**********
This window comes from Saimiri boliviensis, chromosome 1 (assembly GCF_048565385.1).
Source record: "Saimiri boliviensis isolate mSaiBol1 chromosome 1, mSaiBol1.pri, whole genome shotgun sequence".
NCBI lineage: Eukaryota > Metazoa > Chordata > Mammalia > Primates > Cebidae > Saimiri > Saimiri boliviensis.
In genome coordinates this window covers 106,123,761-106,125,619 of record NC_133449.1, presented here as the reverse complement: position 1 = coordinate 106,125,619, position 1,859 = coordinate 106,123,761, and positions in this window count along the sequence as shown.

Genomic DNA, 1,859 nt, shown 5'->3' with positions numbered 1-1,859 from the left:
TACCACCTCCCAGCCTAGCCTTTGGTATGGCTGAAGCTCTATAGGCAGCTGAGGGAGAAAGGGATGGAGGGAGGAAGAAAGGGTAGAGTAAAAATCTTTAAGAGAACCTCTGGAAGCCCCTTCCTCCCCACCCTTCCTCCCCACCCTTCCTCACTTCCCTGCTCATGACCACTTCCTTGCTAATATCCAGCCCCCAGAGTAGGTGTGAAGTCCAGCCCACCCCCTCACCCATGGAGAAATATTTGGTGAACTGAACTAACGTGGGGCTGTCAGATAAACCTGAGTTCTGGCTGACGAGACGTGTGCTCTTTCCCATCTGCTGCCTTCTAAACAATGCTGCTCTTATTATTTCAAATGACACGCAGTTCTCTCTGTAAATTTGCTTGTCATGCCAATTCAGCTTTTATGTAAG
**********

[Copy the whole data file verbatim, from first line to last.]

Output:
This window comes from Saimiri boliviensis, chromosome 1 (assembly GCF_048565385.1).
Source record: "Saimiri boliviensis isolate mSaiBol1 chromosome 1, mSaiBol1.pri, whole genome shotgun sequence".
NCBI lineage: Eukaryota > Metazoa > Chordata > Mammalia > Primates > Cebidae > Saimiri > Saimiri boliviensis.
In genome coordinates this window covers 106,123,761-106,125,619 of record NC_133449.1, presented here as the reverse complement: position 1 = coordinate 106,125,619, position 1,859 = coordinate 106,123,761, and positions in this window count along the sequence as shown.

Genomic DNA, 1,859 nt, shown 5'->3' with positions numbered 1-1,859 from the left:
TACCACCTCCCAGCCTAGCCTTTGGTATGGCTGAAGCTCTATAGGCAGCTGAGGGAGAAAGGGATGGAGGGAGGAAGAAAGGGTAGAGTAAAAATCTTTAAGAGAACCTCTGGAAGCCCCTTCCTCCCCACCCTTCCTCCCCACCCTTCCTCACTTCCCTGCTCATGACCACTTCCTTGCTAATATCCAGCCCCCAGAGTAGGTGTGAAGTCCAGCCCACCCCCTCACCCATGGAGAAATATTTGGTGAACTGAACTAACGTGGGGCTGTCAGATAAACCTGAGTTCTGGCTGACGAGACGTGTGCTCTTTCCCATCTGCTGCCTTCTAAACAATGCTGCTCTTATTATTTCAAATGACACGCAGTTCTCTCTGTAAATTTGCTTGTCATGCCAATTCAGCTTTTATGTAAG